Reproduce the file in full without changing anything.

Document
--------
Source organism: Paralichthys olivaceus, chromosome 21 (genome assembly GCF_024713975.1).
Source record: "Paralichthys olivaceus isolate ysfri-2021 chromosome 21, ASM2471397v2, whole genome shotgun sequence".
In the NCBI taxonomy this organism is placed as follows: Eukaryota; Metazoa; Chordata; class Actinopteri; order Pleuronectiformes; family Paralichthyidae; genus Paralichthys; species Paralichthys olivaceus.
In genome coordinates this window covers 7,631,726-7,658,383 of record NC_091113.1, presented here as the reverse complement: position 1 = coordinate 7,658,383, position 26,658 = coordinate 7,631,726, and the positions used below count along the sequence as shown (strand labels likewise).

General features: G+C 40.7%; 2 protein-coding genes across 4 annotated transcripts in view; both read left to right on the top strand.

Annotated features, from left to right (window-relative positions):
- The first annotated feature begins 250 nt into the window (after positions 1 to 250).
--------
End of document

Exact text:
Source organism: Paralichthys olivaceus, chromosome 21 (genome assembly GCF_024713975.1).
Source record: "Paralichthys olivaceus isolate ysfri-2021 chromosome 21, ASM2471397v2, whole genome shotgun sequence".
In the NCBI taxonomy this organism is placed as follows: Eukaryota; Metazoa; Chordata; class Actinopteri; order Pleuronectiformes; family Paralichthyidae; genus Paralichthys; species Paralichthys olivaceus.
In genome coordinates this window covers 7,631,726-7,658,383 of record NC_091113.1, presented here as the reverse complement: position 1 = coordinate 7,658,383, position 26,658 = coordinate 7,631,726, and the positions used below count along the sequence as shown (strand labels likewise).

General features: G+C 40.7%; 2 protein-coding genes across 4 annotated transcripts in view; both read left to right on the top strand.

Annotated features, from left to right (window-relative positions):
- The first annotated feature begins 250 nt into the window (after positions 1 to 250).